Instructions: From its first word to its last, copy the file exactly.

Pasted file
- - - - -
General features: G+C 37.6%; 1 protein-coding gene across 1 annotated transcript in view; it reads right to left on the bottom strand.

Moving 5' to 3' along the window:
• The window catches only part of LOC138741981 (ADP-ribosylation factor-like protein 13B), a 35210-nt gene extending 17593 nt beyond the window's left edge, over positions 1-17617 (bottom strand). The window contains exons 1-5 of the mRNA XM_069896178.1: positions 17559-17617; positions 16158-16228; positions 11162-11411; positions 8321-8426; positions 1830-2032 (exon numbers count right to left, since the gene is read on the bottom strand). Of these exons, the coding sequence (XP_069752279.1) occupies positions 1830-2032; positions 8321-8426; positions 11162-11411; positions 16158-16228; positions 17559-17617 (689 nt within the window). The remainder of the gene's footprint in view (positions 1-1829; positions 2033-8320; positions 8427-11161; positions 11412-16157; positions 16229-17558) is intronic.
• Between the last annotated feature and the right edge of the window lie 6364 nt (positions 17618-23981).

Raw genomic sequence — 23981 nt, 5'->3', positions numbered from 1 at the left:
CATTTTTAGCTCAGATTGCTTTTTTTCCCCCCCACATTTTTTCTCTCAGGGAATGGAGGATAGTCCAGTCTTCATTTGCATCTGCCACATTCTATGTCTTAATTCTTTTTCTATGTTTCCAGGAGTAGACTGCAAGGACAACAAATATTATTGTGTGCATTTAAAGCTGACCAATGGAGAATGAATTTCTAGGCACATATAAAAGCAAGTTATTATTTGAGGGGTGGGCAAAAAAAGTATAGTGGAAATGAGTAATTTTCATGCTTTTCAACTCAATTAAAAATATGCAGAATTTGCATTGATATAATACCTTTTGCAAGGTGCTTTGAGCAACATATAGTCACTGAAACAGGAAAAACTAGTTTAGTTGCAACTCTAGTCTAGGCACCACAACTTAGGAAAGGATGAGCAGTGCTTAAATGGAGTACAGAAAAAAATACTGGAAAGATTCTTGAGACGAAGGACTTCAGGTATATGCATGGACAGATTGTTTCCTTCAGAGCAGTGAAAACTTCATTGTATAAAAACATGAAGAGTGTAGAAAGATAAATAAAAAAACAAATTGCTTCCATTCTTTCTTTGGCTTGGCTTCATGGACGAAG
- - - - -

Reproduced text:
General features: G+C 37.6%; 1 protein-coding gene across 1 annotated transcript in view; it reads right to left on the bottom strand.

Moving 5' to 3' along the window:
• The window catches only part of LOC138741981 (ADP-ribosylation factor-like protein 13B), a 35210-nt gene extending 17593 nt beyond the window's left edge, over positions 1-17617 (bottom strand). The window contains exons 1-5 of the mRNA XM_069896178.1: positions 17559-17617; positions 16158-16228; positions 11162-11411; positions 8321-8426; positions 1830-2032 (exon numbers count right to left, since the gene is read on the bottom strand). Of these exons, the coding sequence (XP_069752279.1) occupies positions 1830-2032; positions 8321-8426; positions 11162-11411; positions 16158-16228; positions 17559-17617 (689 nt within the window). The remainder of the gene's footprint in view (positions 1-1829; positions 2033-8320; positions 8427-11161; positions 11412-16157; positions 16229-17558) is intronic.
• Between the last annotated feature and the right edge of the window lie 6364 nt (positions 17618-23981).

Raw genomic sequence — 23981 nt, 5'->3', positions numbered from 1 at the left:
CATTTTTAGCTCAGATTGCTTTTTTTCCCCCCCACATTTTTTCTCTCAGGGAATGGAGGATAGTCCAGTCTTCATTTGCATCTGCCACATTCTATGTCTTAATTCTTTTTCTATGTTTCCAGGAGTAGACTGCAAGGACAACAAATATTATTGTGTGCATTTAAAGCTGACCAATGGAGAATGAATTTCTAGGCACATATAAAAGCAAGTTATTATTTGAGGGGTGGGCAAAAAAAGTATAGTGGAAATGAGTAATTTTCATGCTTTTCAACTCAATTAAAAATATGCAGAATTTGCATTGATATAATACCTTTTGCAAGGTGCTTTGAGCAACATATAGTCACTGAAACAGGAAAAACTAGTTTAGTTGCAACTCTAGTCTAGGCACCACAACTTAGGAAAGGATGAGCAGTGCTTAAATGGAGTACAGAAAAAAATACTGGAAAGATTCTTGAGACGAAGGACTTCAGGTATATGCATGGACAGATTGTTTCCTTCAGAGCAGTGAAAACTTCATTGTATAAAAACATGAAGAGTGTAGAAAGATAAATAAAAAAACAAATTGCTTCCATTCTTTCTTTGGCTTGGCTTCATGGACGAAG